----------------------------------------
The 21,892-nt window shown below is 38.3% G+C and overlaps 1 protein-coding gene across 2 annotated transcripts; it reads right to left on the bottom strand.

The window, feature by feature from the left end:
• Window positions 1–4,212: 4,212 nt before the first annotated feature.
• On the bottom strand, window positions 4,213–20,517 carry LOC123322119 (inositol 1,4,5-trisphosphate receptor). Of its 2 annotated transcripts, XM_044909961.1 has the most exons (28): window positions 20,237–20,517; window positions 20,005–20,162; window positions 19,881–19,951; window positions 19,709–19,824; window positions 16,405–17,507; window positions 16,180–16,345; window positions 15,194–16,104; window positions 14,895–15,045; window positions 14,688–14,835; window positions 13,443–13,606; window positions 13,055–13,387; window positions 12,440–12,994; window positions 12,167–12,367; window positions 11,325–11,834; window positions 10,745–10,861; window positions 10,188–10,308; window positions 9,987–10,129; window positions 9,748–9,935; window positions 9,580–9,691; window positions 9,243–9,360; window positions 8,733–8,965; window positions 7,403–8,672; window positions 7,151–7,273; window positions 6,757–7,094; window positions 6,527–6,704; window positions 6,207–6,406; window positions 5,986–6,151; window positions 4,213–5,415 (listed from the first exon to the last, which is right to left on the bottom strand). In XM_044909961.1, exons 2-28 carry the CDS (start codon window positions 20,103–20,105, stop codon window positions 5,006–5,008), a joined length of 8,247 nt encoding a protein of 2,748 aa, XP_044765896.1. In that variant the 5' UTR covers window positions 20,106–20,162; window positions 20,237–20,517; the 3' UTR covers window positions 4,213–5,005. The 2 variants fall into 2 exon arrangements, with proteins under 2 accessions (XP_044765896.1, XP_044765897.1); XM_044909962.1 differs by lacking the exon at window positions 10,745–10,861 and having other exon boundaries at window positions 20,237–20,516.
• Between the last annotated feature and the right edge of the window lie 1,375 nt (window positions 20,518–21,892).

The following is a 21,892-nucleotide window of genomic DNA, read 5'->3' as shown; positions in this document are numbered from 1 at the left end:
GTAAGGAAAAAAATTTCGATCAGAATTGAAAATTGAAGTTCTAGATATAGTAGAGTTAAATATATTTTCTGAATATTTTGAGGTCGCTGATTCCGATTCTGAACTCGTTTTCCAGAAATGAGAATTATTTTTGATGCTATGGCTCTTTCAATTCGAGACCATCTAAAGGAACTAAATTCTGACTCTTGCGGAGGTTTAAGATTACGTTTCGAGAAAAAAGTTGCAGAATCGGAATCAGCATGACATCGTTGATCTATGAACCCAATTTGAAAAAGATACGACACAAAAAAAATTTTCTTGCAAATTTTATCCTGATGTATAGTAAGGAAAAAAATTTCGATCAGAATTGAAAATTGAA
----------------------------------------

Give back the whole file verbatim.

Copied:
The 21,892-nt window shown below is 38.3% G+C and overlaps 1 protein-coding gene across 2 annotated transcripts; it reads right to left on the bottom strand.

The window, feature by feature from the left end:
• Window positions 1–4,212: 4,212 nt before the first annotated feature.
• On the bottom strand, window positions 4,213–20,517 carry LOC123322119 (inositol 1,4,5-trisphosphate receptor). Of its 2 annotated transcripts, XM_044909961.1 has the most exons (28): window positions 20,237–20,517; window positions 20,005–20,162; window positions 19,881–19,951; window positions 19,709–19,824; window positions 16,405–17,507; window positions 16,180–16,345; window positions 15,194–16,104; window positions 14,895–15,045; window positions 14,688–14,835; window positions 13,443–13,606; window positions 13,055–13,387; window positions 12,440–12,994; window positions 12,167–12,367; window positions 11,325–11,834; window positions 10,745–10,861; window positions 10,188–10,308; window positions 9,987–10,129; window positions 9,748–9,935; window positions 9,580–9,691; window positions 9,243–9,360; window positions 8,733–8,965; window positions 7,403–8,672; window positions 7,151–7,273; window positions 6,757–7,094; window positions 6,527–6,704; window positions 6,207–6,406; window positions 5,986–6,151; window positions 4,213–5,415 (listed from the first exon to the last, which is right to left on the bottom strand). In XM_044909961.1, exons 2-28 carry the CDS (start codon window positions 20,103–20,105, stop codon window positions 5,006–5,008), a joined length of 8,247 nt encoding a protein of 2,748 aa, XP_044765896.1. In that variant the 5' UTR covers window positions 20,106–20,162; window positions 20,237–20,517; the 3' UTR covers window positions 4,213–5,005. The 2 variants fall into 2 exon arrangements, with proteins under 2 accessions (XP_044765896.1, XP_044765897.1); XM_044909962.1 differs by lacking the exon at window positions 10,745–10,861 and having other exon boundaries at window positions 20,237–20,516.
• Between the last annotated feature and the right edge of the window lie 1,375 nt (window positions 20,518–21,892).

The following is a 21,892-nucleotide window of genomic DNA, read 5'->3' as shown; positions in this document are numbered from 1 at the left end:
GTAAGGAAAAAAATTTCGATCAGAATTGAAAATTGAAGTTCTAGATATAGTAGAGTTAAATATATTTTCTGAATATTTTGAGGTCGCTGATTCCGATTCTGAACTCGTTTTCCAGAAATGAGAATTATTTTTGATGCTATGGCTCTTTCAATTCGAGACCATCTAAAGGAACTAAATTCTGACTCTTGCGGAGGTTTAAGATTACGTTTCGAGAAAAAAGTTGCAGAATCGGAATCAGCATGACATCGTTGATCTATGAACCCAATTTGAAAAAGATACGACACAAAAAAAATTTTCTTGCAAATTTTATCCTGATGTATAGTAAGGAAAAAAATTTCGATCAGAATTGAAAATTGAA